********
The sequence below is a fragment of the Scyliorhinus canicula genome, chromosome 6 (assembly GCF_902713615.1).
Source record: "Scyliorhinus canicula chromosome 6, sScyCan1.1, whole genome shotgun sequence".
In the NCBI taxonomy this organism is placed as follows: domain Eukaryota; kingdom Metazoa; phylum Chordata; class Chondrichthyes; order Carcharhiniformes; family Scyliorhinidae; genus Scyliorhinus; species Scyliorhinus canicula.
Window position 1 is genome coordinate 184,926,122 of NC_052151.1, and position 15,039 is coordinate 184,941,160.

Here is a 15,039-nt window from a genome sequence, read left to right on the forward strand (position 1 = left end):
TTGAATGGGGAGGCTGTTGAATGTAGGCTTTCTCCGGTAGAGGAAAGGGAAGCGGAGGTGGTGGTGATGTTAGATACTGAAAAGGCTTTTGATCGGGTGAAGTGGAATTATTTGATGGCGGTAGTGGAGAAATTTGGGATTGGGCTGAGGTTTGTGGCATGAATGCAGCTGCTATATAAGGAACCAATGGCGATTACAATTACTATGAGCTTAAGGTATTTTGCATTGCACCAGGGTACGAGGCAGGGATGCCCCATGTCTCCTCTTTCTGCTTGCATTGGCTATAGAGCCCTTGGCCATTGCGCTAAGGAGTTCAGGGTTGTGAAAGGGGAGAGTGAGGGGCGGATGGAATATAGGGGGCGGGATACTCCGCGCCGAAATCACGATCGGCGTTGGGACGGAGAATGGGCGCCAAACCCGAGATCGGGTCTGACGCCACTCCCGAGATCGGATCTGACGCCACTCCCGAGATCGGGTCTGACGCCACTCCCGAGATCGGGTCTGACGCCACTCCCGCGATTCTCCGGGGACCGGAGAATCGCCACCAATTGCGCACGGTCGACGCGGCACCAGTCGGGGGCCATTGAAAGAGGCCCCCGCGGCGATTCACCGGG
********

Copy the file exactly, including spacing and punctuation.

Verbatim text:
The sequence below is a fragment of the Scyliorhinus canicula genome, chromosome 6 (assembly GCF_902713615.1).
Source record: "Scyliorhinus canicula chromosome 6, sScyCan1.1, whole genome shotgun sequence".
In the NCBI taxonomy this organism is placed as follows: domain Eukaryota; kingdom Metazoa; phylum Chordata; class Chondrichthyes; order Carcharhiniformes; family Scyliorhinidae; genus Scyliorhinus; species Scyliorhinus canicula.
Window position 1 is genome coordinate 184,926,122 of NC_052151.1, and position 15,039 is coordinate 184,941,160.

Here is a 15,039-nt window from a genome sequence, read left to right on the forward strand (position 1 = left end):
TTGAATGGGGAGGCTGTTGAATGTAGGCTTTCTCCGGTAGAGGAAAGGGAAGCGGAGGTGGTGGTGATGTTAGATACTGAAAAGGCTTTTGATCGGGTGAAGTGGAATTATTTGATGGCGGTAGTGGAGAAATTTGGGATTGGGCTGAGGTTTGTGGCATGAATGCAGCTGCTATATAAGGAACCAATGGCGATTACAATTACTATGAGCTTAAGGTATTTTGCATTGCACCAGGGTACGAGGCAGGGATGCCCCATGTCTCCTCTTTCTGCTTGCATTGGCTATAGAGCCCTTGGCCATTGCGCTAAGGAGTTCAGGGTTGTGAAAGGGGAGAGTGAGGGGCGGATGGAATATAGGGGGCGGGATACTCCGCGCCGAAATCACGATCGGCGTTGGGACGGAGAATGGGCGCCAAACCCGAGATCGGGTCTGACGCCACTCCCGAGATCGGATCTGACGCCACTCCCGAGATCGGGTCTGACGCCACTCCCGAGATCGGGTCTGACGCCACTCCCGCGATTCTCCGGGGACCGGAGAATCGCCACCAATTGCGCACGGTCGACGCGGCACCAGTCGGGGGCCATTGAAAGAGGCCCCCGCGGCGATTCACCGGG